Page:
"I heard him saying, 'It won't help going up, I'm going to kill you,'" said survivor Jade Ramos, 13, to the o Globo newspaper.
Anonymity—as the author of o has discovered—became part of a promotional game, teasing the public.
o (2001) This contemporary adaptation of William Shakespeare's tragedy othello was set in a modern-day high school.
Her work has appeared in The Wall Street Journal, The New York Times, Esquire, and o, The oprah Magazine, among others.
And, of course, the immortal films of Joel and Ethan Coen, from The Big Lebowski to o Brother, Where Art Thou?
o, men, when ye shall read this, think that ye have wronged me!
o that your brows my laurel had sustained, Well had I been deposed if you had reigned!
o, I don't know,—perhaps as big as the top of the dining-table.
"I have my theories about the Jack o' Judgment," said the commissioner.
Sirce me, heard ye ever the like o' it'To the land o' the leal'?'
blood type, 1926, originally "zero," denoting absence of A and B agglutinogens.
as a prefix in Irish names, from Irish ó, ua (Old Irish au) "descendant."
The Greek letter omicron. Entries beginning with this character are alphabetized under omicron.
The symbol for the element oxygen.
ortho- (often italic)
Used as a connective to join word elements: acidophilic.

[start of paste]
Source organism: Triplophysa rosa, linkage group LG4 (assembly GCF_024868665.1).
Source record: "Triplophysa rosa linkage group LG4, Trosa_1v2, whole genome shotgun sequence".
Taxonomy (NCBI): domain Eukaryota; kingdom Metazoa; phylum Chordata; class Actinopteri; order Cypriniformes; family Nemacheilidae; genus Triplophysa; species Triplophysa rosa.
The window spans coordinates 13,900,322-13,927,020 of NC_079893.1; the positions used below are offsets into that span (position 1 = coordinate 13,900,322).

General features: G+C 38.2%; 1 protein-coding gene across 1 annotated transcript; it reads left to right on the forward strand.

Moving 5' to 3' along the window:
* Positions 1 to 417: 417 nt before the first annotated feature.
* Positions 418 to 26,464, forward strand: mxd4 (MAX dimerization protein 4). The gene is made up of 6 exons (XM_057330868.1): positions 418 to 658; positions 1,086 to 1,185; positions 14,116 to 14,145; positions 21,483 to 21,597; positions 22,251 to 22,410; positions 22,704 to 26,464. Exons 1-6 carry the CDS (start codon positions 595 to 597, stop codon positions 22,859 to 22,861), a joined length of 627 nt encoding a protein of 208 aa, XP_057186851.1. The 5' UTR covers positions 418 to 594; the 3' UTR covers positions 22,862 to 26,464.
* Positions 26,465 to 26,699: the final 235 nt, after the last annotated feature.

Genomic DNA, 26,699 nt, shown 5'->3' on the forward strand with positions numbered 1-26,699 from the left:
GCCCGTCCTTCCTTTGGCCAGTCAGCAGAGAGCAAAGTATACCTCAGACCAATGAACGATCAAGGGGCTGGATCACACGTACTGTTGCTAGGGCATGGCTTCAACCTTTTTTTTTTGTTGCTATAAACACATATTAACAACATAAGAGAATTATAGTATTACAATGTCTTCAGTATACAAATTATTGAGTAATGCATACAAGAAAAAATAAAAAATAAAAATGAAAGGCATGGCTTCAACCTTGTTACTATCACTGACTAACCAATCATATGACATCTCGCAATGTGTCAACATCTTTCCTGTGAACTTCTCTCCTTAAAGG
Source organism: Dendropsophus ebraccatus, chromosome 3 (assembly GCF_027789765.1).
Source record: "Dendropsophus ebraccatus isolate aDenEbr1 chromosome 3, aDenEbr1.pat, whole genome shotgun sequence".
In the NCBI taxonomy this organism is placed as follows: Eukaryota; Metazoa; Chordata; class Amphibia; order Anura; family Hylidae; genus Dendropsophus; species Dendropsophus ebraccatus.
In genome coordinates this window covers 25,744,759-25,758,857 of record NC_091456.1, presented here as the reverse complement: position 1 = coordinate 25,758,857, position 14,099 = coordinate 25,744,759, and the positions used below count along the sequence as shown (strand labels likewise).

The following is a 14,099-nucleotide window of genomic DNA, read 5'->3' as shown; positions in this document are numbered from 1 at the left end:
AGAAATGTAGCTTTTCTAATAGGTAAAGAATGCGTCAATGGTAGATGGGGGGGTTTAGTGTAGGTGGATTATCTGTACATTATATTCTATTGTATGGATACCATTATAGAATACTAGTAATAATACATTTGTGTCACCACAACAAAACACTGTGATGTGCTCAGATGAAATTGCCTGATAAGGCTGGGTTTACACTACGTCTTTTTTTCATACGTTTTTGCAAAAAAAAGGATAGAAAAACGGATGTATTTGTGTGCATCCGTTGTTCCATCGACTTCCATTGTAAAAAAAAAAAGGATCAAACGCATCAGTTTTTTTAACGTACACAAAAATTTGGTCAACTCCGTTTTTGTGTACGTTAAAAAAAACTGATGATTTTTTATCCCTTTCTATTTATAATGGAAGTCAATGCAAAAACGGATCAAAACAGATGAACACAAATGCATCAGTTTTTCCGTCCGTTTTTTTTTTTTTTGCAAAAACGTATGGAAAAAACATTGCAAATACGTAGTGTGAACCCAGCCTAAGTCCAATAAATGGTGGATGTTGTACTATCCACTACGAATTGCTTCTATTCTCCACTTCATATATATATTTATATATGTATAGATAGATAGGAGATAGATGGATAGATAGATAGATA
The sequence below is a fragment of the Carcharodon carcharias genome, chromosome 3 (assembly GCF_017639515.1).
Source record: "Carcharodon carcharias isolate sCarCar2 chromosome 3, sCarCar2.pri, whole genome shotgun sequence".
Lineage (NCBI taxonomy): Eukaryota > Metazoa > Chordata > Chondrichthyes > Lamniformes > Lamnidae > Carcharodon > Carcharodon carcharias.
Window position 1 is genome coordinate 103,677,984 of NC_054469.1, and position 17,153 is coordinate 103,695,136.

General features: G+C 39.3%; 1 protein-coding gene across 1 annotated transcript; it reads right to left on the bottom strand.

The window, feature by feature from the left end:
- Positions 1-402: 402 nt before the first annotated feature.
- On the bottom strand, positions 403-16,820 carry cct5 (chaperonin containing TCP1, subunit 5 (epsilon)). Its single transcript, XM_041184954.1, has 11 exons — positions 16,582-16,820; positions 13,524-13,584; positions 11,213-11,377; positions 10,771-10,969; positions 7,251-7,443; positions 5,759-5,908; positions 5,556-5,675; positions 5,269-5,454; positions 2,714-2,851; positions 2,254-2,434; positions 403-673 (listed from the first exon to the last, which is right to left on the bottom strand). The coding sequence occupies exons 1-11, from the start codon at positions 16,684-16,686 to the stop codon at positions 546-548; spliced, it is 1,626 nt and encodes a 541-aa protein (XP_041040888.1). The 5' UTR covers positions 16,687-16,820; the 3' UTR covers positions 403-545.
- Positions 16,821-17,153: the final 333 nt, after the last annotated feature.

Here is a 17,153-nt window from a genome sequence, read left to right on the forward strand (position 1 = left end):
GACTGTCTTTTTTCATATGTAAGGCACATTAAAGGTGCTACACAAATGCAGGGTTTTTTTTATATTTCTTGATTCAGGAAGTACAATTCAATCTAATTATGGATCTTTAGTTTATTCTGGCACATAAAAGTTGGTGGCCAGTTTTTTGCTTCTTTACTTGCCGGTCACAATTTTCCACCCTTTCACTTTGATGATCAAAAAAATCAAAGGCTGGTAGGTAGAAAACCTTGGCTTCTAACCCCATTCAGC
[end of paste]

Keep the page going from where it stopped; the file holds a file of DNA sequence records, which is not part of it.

omicron om·i·cron (ŏm'ĭ-krŏn', ō'mĭ-)
Symbol o The 15th letter of the Greek alphabet.
The symbol for oxygen.
A nonmetallic element that exists in its free form as a colorless, odorless gas and makes up about 21 percent of the Earth's atmosphere. It is the most abundant element in the Earth's crust and occurs in many compounds, including water, carbon dioxide, and iron ore. Oxygen combines with most elements, is required for combustion, and is essential for life in most organisms. Atomic number 8; atomic weight 15.9994; melting point -218.4°C; boiling point -183.0°C; gas density at 0°C 1.429 grams per liter; valence 2. See Periodic Table.
Our Living Language : In 1786, the French chemist Antoine Lavoisier coined a term for the element oxygen (oxygène in French). He used Greek words for the coinage: oxy- means "sharp," and -gen means "producing." Oxygen was called the "sharp-producing" element because it was thought to be essential for making acids. Lavoisier also coined the name of the element hydrogen, the "water-producing" element, in 1788. Soon after, in 1791, another French chemist, J. A. Chaptal, introduced the word nitrogen, the "niter-producing" element, referring to its discovery from an analysis of nitric acid.
[1960s+; fr a humorous imitation of Spanish or Italian words, more probably Spanish because of the similar el -o pattern of coinage]